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Hydrofracking and the Book of Job

By Rabbi Lawrence Troster

Most scholars believe that chapter 28 of the Book of Job is a later poetic addition into the text. The poem is nonetheless a beautiful hymn to Hokhmah — Wisdom — and a meditation on how to acquire it. The unknown Wisdom teacher who composed this poem is warning us that we cannot find wisdom in the ingenuity of human activity, which can even encompass the searching the depths of the Earth through the mining of precious metals and jewels.


“Man sets his hand against the flinty rock and overturns mountains by the roots. He carves out channels through rock; his eyes behold every precious thing. He dams up the sources of the streams so that hidden things may be brought to light.” (Job 28:9-11)


The poem is suggesting that the nature of humanity is to seek wisdom in all the wrong places, and to assume that human technology is somehow an expression of understanding. It asks rhetorically:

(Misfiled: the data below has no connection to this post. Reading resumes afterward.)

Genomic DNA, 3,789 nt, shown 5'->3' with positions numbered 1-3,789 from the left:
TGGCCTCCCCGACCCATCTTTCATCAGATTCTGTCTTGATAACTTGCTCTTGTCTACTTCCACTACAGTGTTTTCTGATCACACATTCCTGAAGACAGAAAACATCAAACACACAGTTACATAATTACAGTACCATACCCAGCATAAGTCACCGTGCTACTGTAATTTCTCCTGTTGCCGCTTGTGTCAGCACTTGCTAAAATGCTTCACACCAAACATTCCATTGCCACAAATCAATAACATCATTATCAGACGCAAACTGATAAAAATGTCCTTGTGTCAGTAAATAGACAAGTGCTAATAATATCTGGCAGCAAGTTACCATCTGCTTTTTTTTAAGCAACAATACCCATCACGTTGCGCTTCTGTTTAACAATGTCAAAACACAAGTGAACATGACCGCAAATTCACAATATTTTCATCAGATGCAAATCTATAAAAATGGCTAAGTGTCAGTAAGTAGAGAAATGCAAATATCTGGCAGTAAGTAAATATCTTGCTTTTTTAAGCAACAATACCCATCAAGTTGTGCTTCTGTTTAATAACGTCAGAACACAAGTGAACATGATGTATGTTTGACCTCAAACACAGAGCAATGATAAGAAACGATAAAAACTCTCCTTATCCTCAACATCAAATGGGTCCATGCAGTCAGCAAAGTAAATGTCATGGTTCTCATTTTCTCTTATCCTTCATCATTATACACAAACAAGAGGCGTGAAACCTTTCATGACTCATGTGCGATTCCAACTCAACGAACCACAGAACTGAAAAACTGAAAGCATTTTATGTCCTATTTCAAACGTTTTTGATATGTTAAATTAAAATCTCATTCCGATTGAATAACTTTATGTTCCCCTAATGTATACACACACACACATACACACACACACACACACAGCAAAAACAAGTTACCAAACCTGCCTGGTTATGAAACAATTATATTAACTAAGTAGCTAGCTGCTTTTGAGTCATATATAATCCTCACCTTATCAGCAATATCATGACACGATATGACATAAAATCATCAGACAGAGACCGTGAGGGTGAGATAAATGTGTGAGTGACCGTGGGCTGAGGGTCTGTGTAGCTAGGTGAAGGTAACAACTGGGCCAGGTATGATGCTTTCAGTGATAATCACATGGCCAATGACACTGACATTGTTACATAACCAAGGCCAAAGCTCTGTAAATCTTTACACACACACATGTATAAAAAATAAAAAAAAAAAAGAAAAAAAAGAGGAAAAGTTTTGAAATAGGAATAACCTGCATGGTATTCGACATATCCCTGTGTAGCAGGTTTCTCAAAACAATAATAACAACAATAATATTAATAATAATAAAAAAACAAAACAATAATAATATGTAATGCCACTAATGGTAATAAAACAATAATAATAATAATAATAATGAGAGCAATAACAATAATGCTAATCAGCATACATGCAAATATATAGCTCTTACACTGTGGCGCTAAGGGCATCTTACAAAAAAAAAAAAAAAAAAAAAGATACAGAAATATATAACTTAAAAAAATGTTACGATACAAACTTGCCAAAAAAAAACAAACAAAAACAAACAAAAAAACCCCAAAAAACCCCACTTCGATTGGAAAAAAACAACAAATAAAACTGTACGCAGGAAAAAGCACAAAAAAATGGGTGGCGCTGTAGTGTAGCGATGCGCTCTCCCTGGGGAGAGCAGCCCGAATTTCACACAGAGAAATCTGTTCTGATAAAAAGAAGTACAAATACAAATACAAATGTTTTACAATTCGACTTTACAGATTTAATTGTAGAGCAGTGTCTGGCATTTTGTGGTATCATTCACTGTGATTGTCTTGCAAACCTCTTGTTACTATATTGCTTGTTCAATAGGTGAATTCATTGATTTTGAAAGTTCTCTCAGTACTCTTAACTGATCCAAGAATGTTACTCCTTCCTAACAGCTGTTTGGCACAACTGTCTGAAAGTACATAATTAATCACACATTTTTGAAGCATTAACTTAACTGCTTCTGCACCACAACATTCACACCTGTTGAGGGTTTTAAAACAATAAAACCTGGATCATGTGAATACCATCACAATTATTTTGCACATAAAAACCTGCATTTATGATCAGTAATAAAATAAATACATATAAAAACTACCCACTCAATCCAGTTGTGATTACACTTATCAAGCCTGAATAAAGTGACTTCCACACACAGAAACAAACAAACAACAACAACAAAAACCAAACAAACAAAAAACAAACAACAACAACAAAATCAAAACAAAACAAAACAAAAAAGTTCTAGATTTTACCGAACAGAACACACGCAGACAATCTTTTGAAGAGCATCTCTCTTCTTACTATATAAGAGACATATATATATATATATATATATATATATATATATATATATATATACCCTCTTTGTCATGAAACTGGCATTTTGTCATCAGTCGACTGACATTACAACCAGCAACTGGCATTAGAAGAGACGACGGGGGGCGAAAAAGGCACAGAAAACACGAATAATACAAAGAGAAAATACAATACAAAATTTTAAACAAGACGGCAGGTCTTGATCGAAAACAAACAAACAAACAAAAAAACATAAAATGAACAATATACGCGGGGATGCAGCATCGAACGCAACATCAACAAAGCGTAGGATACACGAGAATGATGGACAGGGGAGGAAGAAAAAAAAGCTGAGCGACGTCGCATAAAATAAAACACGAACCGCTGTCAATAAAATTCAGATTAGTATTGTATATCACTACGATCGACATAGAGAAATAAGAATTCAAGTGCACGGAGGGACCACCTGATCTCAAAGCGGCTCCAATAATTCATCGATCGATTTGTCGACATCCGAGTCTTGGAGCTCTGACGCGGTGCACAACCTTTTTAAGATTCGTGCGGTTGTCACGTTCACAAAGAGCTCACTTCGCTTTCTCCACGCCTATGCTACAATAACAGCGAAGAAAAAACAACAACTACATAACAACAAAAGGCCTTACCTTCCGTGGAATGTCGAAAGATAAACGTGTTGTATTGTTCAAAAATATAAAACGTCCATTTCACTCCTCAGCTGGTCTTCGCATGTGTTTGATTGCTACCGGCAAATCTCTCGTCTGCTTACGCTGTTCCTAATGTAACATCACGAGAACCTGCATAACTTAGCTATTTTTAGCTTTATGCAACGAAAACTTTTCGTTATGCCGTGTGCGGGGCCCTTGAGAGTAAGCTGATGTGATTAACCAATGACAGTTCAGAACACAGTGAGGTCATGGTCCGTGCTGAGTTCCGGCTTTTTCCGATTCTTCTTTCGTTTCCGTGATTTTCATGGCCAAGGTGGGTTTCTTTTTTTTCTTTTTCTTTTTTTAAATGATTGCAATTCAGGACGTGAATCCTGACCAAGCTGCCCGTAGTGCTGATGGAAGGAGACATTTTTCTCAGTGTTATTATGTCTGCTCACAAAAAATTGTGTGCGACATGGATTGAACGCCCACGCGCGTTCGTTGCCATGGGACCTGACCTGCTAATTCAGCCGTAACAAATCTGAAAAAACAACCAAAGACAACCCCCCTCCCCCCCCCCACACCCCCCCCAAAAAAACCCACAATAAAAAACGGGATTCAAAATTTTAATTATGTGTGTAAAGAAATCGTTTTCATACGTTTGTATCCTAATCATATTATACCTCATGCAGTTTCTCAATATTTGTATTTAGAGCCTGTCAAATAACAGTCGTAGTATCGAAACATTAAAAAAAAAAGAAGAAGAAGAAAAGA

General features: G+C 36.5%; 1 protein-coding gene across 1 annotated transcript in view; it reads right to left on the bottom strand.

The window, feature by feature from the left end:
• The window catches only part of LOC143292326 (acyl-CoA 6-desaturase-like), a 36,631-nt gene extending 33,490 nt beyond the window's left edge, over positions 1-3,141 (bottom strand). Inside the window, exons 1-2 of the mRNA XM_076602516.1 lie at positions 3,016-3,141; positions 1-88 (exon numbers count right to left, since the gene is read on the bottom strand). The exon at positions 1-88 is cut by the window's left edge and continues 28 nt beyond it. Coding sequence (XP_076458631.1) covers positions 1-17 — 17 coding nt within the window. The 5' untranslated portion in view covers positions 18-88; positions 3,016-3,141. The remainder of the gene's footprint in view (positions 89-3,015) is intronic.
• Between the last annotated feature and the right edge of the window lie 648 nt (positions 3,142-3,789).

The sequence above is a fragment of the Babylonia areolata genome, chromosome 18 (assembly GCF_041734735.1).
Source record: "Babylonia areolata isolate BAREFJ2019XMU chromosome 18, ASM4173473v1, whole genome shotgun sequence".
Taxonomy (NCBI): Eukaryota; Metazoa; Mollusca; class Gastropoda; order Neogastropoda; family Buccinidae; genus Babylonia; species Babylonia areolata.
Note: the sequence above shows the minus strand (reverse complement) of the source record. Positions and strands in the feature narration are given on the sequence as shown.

“But where can wisdom be found; where is the source of understanding? No man can set a value on it; it cannot be found in the land of the living.” (Job 28:12-13)


Real wisdom is not a commodity; it cannot be bought and sold. Only God knows where real wisdom lies: Fear of the Lord which is moral consciousness. From this basic moral foundation, the learning of true wisdom can begin.


The message strikes me as one that is particularly important and poignant in light of what is being done to the Earth with hydraulic fracturing. Energy is the modern world’s most precious commodity on which we all depend. But it is like an addictive drug: We are willing to go to any lengths to find it and we constantly want more and more of it whatever the impact on the natural and human environments. And it is assumed that the search for new energy sources is the wisest course to take as a society. But this is false wisdom and has led to corruption, injustice and ecological degradation.


Where can real Wisdom be found? We must begin with understanding what is right and justice and not try to tear apart the depths of the Earth, overturn mountains and destroy the sources of precious water.





Rabbi Lawrence Troster, z"l, was a member of the board of directors of Aytzim: Ecological Judaism.




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- Ecclesiastes Rabbah 7:13

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